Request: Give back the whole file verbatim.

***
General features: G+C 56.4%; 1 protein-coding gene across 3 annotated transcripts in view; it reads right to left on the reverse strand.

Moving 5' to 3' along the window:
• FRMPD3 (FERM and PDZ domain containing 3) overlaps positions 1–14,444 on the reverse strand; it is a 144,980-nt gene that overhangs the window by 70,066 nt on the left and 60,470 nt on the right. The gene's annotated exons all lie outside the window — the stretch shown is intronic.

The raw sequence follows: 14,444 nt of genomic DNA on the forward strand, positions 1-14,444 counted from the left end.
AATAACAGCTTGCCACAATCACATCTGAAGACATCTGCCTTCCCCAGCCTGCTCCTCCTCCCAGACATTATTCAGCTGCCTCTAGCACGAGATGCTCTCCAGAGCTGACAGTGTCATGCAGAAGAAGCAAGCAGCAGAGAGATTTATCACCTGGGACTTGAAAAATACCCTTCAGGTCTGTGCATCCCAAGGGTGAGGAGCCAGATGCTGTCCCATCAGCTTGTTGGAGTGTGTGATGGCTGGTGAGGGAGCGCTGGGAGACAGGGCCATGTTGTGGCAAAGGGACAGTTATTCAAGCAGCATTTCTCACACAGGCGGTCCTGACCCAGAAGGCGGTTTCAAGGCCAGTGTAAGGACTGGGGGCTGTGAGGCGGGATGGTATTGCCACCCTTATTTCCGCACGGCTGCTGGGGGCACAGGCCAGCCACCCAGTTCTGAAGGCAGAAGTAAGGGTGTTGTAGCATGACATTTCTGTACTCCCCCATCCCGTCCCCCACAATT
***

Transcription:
General features: G+C 56.4%; 1 protein-coding gene across 3 annotated transcripts in view; it reads right to left on the reverse strand.

Moving 5' to 3' along the window:
• FRMPD3 (FERM and PDZ domain containing 3) overlaps positions 1–14,444 on the reverse strand; it is a 144,980-nt gene that overhangs the window by 70,066 nt on the left and 60,470 nt on the right. The gene's annotated exons all lie outside the window — the stretch shown is intronic.

The raw sequence follows: 14,444 nt of genomic DNA on the forward strand, positions 1-14,444 counted from the left end.
AATAACAGCTTGCCACAATCACATCTGAAGACATCTGCCTTCCCCAGCCTGCTCCTCCTCCCAGACATTATTCAGCTGCCTCTAGCACGAGATGCTCTCCAGAGCTGACAGTGTCATGCAGAAGAAGCAAGCAGCAGAGAGATTTATCACCTGGGACTTGAAAAATACCCTTCAGGTCTGTGCATCCCAAGGGTGAGGAGCCAGATGCTGTCCCATCAGCTTGTTGGAGTGTGTGATGGCTGGTGAGGGAGCGCTGGGAGACAGGGCCATGTTGTGGCAAAGGGACAGTTATTCAAGCAGCATTTCTCACACAGGCGGTCCTGACCCAGAAGGCGGTTTCAAGGCCAGTGTAAGGACTGGGGGCTGTGAGGCGGGATGGTATTGCCACCCTTATTTCCGCACGGCTGCTGGGGGCACAGGCCAGCCACCCAGTTCTGAAGGCAGAAGTAAGGGTGTTGTAGCATGACATTTCTGTACTCCCCCATCCCGTCCCCCACAATT